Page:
STV: What can an individual do if government is seemingly not helping? What can you do to find a job?
LS: I think this is the perfect environment in which to consider self-employment options. The number of people in self-employment is growing substantially and individuals that are retrenched in this difficult climate should take their packages and invest them in small businesses. The kinds of small businesses that are growing that any person on the street can become involved in might be micro-brewing, beauty and personal care, child minding. There are plenty of services that are required.
STV: So it’s basically about finding your own way?
LS: Unfortunately that is the case, but that is the direction the economy is taking in general. Informal employment is growing and the formal sector has been shrinking for a long time.
STV: Is it true to say that it is not just this country?
LS: The scale at which the formal sector is growing is unique to this country. Just 15 years ago the informal sector was about 1.2-million people, where today that’s 5-million people. A huge chunk of economic activity is occurring in informal sectors.
STV: The minimum wage for farm workers — would you agree with a minimum wage?
LS: All I can tell you is what the consequences will be — then government must decide if raising the minimum wage will have acceptable consequences. If we look at agricultural employment in 1994 that was 2-million, where today agricultural employment is just 660,000. We’ve had a sharp decline in agricultural employment in the context of difficult regulations and minimum wages already. I think the minimum wage of R105 per day for farm workers is going to destroy the agricultural sector, certainly in the Western Cape, which depends heavily on seasonal workers.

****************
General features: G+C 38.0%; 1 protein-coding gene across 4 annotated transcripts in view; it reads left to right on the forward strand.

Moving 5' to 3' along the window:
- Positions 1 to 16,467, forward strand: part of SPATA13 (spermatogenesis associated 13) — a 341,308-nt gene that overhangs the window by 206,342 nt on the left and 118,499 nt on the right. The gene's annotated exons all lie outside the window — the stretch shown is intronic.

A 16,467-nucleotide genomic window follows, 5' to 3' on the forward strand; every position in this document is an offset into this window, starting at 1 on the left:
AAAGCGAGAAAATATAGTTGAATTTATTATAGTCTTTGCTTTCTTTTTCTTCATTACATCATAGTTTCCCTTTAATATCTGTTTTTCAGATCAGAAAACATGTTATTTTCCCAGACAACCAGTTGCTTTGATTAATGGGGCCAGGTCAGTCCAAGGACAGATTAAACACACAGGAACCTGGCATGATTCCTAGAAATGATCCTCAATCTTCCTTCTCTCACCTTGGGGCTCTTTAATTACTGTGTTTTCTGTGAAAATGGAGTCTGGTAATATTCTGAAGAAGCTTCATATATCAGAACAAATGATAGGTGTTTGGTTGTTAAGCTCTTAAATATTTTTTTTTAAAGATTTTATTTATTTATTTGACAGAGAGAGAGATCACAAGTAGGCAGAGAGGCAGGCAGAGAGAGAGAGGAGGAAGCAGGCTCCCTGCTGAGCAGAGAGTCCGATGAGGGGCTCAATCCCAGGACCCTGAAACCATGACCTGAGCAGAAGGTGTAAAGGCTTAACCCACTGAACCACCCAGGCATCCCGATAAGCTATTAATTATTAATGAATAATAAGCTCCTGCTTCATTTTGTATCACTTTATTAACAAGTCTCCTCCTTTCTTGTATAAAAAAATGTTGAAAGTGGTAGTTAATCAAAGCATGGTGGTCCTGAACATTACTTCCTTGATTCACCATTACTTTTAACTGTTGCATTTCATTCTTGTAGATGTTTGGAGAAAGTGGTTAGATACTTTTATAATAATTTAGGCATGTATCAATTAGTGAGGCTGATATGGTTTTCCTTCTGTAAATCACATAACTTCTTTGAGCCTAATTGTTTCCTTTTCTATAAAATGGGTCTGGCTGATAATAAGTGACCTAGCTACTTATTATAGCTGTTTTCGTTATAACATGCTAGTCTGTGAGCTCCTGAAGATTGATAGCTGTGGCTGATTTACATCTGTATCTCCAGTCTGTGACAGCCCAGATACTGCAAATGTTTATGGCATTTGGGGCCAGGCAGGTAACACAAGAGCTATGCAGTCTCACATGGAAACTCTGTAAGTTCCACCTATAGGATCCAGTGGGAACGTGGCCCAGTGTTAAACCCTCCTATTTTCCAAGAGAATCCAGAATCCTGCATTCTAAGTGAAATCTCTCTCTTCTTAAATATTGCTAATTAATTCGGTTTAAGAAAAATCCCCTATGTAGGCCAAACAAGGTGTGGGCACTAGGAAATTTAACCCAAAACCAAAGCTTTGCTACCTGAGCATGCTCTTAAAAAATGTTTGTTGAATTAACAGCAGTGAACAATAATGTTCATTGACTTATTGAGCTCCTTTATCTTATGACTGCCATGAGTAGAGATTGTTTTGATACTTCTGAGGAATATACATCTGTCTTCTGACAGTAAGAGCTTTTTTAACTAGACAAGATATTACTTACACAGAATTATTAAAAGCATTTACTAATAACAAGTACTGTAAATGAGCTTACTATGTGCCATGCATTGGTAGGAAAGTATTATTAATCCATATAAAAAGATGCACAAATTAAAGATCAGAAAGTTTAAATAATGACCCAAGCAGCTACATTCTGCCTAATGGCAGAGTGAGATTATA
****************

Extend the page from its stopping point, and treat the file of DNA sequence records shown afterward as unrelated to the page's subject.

STV: Is this going to push farmers to mechanisation, or are they going to close shop?
LS: The amount of mechanisation going on across the board in the economy is extraordinary. It now takes nearly 40% fewer workers to produce a given level of output than it did 20 years ago. The economy in total is responding to South Africa’s restrictive labour environment and unreliable labour force by mechanising and I think that will continue.
STV: What is the answer? Can one really justify paying a worker R30 a day?
LS: A simple illustration of the problem is between 2001 and 2011: around 3.5-million Zimbabweans come to South Africa seeking work — how can the economy find work for Zimbabweans on that scale, but we can’t find work for South Africans on a similar scale? I think that’s because Zimbabweans do not have dismissal protection, so farmers hire and fire them at will. Also, they don’t work at the minimum wage — they work for around 40% less. In other words, if we remove dismissal protection and minimum wages applicable to South Africans, all of those that wanted to work would be able to.
STV: If farmers can pay substantially less, is that fair and ethical?
LS: The question of why a person earns the wage they earn is related to the skills they possess — so to talk about someone earning only R69 a day is really talking about someone that has no skills at all. It may look like an ethical dilemma but, in fact, it’s simple economics where if the person doesn’t have skills, they will not command a higher wage. The solution is to equip them with better skills in our totally dysfunctional educational system.